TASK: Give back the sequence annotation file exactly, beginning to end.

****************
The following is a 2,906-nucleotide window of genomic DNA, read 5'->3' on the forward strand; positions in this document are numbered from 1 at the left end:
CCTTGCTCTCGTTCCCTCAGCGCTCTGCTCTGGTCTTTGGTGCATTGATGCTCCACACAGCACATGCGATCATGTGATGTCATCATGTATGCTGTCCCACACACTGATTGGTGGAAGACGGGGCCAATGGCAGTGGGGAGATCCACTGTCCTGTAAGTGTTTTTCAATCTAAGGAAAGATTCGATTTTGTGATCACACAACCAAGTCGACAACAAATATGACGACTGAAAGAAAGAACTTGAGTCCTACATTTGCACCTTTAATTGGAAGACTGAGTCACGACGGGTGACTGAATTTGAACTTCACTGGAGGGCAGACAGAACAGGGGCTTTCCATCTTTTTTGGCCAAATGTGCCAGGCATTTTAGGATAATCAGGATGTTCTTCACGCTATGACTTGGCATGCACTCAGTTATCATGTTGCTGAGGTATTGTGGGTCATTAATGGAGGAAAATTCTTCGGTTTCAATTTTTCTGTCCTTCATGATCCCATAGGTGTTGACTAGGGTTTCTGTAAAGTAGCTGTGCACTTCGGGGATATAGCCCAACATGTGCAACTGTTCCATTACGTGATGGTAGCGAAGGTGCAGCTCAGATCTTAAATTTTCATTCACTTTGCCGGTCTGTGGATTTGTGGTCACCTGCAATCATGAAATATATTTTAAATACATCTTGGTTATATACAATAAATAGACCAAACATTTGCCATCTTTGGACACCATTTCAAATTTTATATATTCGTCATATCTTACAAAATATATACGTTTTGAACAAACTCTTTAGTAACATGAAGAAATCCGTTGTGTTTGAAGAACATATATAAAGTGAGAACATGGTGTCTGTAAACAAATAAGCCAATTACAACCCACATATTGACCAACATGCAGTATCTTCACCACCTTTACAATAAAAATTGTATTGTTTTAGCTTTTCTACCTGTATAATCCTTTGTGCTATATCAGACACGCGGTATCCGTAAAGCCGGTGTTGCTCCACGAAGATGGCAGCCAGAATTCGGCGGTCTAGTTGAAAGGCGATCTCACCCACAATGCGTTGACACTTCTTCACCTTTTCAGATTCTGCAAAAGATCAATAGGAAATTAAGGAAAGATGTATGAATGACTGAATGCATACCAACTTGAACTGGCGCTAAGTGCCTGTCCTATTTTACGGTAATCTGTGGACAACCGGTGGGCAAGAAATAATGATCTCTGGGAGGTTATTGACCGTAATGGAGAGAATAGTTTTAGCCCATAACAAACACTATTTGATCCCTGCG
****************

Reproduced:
The following is a 2,906-nucleotide window of genomic DNA, read 5'->3' on the forward strand; positions in this document are numbered from 1 at the left end:
CCTTGCTCTCGTTCCCTCAGCGCTCTGCTCTGGTCTTTGGTGCATTGATGCTCCACACAGCACATGCGATCATGTGATGTCATCATGTATGCTGTCCCACACACTGATTGGTGGAAGACGGGGCCAATGGCAGTGGGGAGATCCACTGTCCTGTAAGTGTTTTTCAATCTAAGGAAAGATTCGATTTTGTGATCACACAACCAAGTCGACAACAAATATGACGACTGAAAGAAAGAACTTGAGTCCTACATTTGCACCTTTAATTGGAAGACTGAGTCACGACGGGTGACTGAATTTGAACTTCACTGGAGGGCAGACAGAACAGGGGCTTTCCATCTTTTTTGGCCAAATGTGCCAGGCATTTTAGGATAATCAGGATGTTCTTCACGCTATGACTTGGCATGCACTCAGTTATCATGTTGCTGAGGTATTGTGGGTCATTAATGGAGGAAAATTCTTCGGTTTCAATTTTTCTGTCCTTCATGATCCCATAGGTGTTGACTAGGGTTTCTGTAAAGTAGCTGTGCACTTCGGGGATATAGCCCAACATGTGCAACTGTTCCATTACGTGATGGTAGCGAAGGTGCAGCTCAGATCTTAAATTTTCATTCACTTTGCCGGTCTGTGGATTTGTGGTCACCTGCAATCATGAAATATATTTTAAATACATCTTGGTTATATACAATAAATAGACCAAACATTTGCCATCTTTGGACACCATTTCAAATTTTATATATTCGTCATATCTTACAAAATATATACGTTTTGAACAAACTCTTTAGTAACATGAAGAAATCCGTTGTGTTTGAAGAACATATATAAAGTGAGAACATGGTGTCTGTAAACAAATAAGCCAATTACAACCCACATATTGACCAACATGCAGTATCTTCACCACCTTTACAATAAAAATTGTATTGTTTTAGCTTTTCTACCTGTATAATCCTTTGTGCTATATCAGACACGCGGTATCCGTAAAGCCGGTGTTGCTCCACGAAGATGGCAGCCAGAATTCGGCGGTCTAGTTGAAAGGCGATCTCACCCACAATGCGTTGACACTTCTTCACCTTTTCAGATTCTGCAAAAGATCAATAGGAAATTAAGGAAAGATGTATGAATGACTGAATGCATACCAACTTGAACTGGCGCTAAGTGCCTGTCCTATTTTACGGTAATCTGTGGACAACCGGTGGGCAAGAAATAATGATCTCTGGGAGGTTATTGACCGTAATGGAGAGAATAGTTTTAGCCCATAACAAACACTATTTGATCCCTGCG